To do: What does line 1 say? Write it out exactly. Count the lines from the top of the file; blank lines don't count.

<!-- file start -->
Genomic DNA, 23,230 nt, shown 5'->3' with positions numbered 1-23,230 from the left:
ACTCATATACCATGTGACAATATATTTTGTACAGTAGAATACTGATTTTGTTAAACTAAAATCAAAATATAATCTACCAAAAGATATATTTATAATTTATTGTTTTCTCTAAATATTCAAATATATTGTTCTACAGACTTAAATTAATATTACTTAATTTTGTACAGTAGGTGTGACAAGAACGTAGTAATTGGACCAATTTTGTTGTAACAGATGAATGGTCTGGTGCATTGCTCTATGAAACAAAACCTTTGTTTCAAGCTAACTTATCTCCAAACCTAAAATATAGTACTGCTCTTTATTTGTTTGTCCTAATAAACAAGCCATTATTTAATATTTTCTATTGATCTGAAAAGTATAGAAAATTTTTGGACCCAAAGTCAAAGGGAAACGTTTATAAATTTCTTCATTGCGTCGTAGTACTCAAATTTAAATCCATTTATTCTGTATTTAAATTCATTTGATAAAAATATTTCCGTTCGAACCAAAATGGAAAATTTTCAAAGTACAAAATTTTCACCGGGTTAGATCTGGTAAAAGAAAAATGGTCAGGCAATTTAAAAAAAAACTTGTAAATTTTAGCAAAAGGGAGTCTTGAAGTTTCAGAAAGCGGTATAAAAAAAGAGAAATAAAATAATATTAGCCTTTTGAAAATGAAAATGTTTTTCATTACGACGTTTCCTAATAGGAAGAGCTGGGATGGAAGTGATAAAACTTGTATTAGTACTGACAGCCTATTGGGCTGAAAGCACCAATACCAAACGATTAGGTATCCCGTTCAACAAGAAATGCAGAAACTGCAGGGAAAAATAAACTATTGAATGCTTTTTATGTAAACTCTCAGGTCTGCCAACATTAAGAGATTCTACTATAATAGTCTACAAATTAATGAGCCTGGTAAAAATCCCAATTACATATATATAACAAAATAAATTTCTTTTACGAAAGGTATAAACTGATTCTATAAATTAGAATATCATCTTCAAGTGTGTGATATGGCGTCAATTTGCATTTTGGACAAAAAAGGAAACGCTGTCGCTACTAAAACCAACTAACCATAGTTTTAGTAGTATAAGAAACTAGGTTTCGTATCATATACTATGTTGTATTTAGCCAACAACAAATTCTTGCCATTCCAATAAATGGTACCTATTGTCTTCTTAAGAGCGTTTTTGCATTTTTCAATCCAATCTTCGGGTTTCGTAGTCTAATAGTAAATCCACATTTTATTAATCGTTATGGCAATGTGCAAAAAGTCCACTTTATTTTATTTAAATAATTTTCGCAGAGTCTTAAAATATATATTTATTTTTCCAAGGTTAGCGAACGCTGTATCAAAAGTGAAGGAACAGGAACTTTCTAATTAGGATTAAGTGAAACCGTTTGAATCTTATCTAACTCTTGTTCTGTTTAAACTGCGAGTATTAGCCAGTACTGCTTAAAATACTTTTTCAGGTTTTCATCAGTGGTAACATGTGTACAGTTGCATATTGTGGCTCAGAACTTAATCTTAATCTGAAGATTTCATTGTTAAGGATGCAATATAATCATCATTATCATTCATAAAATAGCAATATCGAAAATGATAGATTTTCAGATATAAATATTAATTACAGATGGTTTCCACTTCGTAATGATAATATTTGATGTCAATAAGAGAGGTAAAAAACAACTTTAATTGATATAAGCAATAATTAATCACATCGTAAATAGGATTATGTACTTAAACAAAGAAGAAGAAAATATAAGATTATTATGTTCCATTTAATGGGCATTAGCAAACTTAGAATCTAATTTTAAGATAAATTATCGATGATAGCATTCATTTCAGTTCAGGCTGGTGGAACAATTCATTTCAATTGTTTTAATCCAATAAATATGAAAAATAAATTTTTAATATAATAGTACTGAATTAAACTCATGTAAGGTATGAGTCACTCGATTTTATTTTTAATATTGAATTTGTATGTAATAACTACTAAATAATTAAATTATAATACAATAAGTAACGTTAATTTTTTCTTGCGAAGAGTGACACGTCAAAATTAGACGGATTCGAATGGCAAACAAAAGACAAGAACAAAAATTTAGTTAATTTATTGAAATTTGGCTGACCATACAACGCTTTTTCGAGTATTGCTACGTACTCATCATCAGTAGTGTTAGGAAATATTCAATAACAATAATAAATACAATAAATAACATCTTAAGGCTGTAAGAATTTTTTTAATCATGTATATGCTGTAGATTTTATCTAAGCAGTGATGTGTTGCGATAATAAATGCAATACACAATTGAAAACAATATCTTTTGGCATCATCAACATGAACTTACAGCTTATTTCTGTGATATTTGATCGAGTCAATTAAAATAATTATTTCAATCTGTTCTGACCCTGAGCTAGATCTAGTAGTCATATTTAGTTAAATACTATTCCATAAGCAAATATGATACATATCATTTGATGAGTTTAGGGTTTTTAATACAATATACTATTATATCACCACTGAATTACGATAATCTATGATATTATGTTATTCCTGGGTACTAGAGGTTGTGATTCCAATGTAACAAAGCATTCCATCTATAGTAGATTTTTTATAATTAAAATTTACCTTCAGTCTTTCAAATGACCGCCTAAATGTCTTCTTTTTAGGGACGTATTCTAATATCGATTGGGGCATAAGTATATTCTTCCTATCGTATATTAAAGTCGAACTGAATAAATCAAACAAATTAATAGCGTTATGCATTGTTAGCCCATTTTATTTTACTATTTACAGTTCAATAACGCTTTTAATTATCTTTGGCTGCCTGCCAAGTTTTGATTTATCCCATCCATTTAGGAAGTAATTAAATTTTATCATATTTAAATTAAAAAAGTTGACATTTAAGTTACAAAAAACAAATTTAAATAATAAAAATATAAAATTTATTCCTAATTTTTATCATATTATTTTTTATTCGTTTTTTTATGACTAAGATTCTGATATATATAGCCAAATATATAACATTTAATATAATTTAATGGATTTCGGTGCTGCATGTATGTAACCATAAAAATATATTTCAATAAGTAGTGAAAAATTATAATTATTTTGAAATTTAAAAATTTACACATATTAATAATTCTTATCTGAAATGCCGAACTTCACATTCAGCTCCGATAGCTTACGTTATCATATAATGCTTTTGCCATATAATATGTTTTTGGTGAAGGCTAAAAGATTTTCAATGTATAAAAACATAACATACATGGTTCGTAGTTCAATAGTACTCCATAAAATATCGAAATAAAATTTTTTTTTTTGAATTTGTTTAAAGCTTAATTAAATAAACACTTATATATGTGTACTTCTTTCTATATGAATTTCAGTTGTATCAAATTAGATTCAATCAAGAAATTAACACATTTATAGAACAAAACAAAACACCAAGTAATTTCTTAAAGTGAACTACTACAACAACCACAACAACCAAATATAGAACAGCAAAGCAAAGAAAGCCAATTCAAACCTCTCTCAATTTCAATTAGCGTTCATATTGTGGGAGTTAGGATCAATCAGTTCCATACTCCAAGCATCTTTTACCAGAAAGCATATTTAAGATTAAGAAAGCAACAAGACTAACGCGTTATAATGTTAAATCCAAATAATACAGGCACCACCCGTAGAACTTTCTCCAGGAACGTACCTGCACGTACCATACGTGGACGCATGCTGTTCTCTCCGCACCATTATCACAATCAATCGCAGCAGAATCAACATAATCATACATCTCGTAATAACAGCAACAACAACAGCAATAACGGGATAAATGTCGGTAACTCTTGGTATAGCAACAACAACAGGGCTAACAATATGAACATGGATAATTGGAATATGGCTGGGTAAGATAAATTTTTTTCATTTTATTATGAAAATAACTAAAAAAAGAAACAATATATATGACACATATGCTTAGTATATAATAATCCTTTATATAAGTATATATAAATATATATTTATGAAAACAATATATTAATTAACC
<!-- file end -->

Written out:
Genomic DNA, 23,230 nt, shown 5'->3' with positions numbered 1-23,230 from the left: